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|Resilience success of community-led and governed green infrastructure in Australia||100.59 KB|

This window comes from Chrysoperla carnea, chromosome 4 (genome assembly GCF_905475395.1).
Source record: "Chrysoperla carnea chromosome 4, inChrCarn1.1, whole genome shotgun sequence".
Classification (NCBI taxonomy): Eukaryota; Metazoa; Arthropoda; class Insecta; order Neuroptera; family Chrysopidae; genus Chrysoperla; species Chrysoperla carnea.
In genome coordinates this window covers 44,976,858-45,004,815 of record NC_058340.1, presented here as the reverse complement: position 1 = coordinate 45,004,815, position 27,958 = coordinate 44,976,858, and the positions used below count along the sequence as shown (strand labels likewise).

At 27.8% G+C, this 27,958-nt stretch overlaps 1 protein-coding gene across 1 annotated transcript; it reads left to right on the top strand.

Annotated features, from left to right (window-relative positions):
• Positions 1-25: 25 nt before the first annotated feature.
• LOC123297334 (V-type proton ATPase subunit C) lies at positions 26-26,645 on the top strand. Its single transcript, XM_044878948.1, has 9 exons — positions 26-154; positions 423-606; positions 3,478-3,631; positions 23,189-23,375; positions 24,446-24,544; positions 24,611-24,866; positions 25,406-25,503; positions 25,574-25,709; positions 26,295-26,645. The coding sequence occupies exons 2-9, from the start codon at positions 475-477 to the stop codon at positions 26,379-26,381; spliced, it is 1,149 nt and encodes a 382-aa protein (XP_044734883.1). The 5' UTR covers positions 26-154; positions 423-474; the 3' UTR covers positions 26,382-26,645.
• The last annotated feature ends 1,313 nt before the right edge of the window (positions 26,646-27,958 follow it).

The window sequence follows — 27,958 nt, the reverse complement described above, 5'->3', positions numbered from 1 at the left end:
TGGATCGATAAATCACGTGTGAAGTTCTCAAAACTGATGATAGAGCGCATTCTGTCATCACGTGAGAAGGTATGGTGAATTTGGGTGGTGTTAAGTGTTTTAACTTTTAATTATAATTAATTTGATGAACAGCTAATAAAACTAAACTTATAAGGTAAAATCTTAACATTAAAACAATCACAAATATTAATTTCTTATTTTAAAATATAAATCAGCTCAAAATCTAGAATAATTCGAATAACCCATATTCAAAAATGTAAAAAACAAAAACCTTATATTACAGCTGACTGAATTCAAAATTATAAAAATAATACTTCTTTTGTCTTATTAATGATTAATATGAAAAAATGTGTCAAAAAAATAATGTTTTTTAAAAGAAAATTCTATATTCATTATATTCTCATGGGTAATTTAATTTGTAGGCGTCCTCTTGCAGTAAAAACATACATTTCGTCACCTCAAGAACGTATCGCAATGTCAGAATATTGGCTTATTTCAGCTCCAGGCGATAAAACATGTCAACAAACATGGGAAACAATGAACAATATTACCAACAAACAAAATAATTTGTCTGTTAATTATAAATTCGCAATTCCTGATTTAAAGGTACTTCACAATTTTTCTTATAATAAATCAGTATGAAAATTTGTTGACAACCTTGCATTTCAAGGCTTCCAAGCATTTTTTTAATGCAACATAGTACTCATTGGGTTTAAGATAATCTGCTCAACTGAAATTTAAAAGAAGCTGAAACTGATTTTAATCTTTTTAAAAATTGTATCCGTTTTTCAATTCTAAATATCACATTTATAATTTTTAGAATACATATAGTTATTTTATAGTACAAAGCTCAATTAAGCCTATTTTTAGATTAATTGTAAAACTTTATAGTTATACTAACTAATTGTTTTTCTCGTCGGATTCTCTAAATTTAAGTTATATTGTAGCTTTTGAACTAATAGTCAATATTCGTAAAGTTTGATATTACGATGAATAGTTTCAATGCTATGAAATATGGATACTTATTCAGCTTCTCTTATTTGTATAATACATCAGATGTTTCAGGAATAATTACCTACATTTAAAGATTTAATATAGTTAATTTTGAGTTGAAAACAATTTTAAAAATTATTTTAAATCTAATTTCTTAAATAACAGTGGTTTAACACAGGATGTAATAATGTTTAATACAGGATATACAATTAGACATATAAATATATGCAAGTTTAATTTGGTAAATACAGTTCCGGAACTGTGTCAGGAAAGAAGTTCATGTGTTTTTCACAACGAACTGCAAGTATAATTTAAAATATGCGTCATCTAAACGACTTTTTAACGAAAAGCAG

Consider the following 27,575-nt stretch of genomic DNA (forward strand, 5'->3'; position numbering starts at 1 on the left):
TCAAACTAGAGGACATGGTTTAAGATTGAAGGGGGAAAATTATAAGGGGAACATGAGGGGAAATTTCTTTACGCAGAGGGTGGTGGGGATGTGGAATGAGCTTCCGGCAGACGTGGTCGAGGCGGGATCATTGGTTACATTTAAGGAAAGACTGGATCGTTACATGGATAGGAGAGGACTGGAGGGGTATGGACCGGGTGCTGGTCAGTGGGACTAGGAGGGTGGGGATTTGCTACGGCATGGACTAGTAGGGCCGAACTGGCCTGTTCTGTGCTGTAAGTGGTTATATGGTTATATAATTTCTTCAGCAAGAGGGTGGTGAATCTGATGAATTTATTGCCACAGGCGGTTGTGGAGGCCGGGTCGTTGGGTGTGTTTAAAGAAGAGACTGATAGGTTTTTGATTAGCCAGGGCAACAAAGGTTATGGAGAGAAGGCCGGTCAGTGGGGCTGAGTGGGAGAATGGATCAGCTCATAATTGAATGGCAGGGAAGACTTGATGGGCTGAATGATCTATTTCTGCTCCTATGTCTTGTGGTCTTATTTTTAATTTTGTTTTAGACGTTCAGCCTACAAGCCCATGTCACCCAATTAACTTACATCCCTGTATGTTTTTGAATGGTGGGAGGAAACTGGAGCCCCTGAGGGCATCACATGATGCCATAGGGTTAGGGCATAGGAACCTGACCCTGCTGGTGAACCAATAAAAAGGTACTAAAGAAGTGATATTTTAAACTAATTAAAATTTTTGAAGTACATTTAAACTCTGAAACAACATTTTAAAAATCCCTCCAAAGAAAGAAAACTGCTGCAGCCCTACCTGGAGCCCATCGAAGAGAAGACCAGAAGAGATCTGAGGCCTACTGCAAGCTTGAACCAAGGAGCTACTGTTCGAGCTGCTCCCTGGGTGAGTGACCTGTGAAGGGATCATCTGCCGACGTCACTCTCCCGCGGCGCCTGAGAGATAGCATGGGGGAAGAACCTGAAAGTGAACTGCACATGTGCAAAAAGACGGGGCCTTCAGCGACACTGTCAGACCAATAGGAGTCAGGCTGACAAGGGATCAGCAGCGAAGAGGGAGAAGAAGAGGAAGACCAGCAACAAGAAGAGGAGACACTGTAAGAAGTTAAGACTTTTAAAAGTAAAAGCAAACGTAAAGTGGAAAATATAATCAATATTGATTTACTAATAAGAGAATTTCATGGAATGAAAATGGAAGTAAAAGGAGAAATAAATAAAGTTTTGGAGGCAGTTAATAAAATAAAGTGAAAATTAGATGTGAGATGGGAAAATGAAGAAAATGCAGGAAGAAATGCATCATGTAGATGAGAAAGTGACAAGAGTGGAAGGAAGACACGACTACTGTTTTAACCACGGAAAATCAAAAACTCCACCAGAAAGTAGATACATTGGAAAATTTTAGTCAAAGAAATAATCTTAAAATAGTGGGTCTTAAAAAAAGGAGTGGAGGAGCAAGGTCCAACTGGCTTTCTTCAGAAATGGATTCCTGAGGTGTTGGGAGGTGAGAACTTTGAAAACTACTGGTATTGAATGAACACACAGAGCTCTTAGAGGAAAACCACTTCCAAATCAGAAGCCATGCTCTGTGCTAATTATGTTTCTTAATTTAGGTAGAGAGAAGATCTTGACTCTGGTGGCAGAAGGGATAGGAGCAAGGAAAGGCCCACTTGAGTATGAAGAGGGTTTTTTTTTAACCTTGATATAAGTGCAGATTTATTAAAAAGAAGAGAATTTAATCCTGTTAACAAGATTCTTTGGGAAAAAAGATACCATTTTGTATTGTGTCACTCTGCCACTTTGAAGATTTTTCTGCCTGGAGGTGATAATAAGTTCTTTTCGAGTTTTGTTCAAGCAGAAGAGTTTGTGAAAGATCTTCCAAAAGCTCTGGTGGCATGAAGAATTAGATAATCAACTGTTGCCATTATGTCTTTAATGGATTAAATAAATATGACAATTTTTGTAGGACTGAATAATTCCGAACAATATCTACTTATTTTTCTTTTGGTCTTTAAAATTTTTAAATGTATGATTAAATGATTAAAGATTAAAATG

Visioning, implementing plans and actions, and realising outcomes for green infrastructure can be achieved by community volunteers applying their passion and expertise. A key to unlocking authentic community governance lies, in part, with the other stakeholders for the place and project (like government and business) being prepared to enable, empower and partner equally with community. This is fundamentally a different governance approach to political and corporate governance models that dominate the neo-liberal environment. Two successful case studies show community governance models that started with a community led vision for complex green infrastructure projects and have resulted in impressive social, environmental, economic and governance outcomes over several decades. Less successful examples in this research gave indications of what can go wrong when governance paradigms are not fit for purpose. The case study examples of Merri Creek and Bibbulmun Track show positive lessons for sustainability and resilience success after surviving and thriving through change, challenge and crisis. Simultaneously they demonstrated increasing social capital and trust, growing partnerships and networks, strong collaborative leadership, adaptability and innovation. Across key strategic areas, both projects sought excellence, building knowledge, expertise and growing reputational capability. This emphasis on reputation is driven by resource necessity for a highly dynamic purpose-oriented collaborative organisation seeking longevity in an environmental planning context dominated by state government.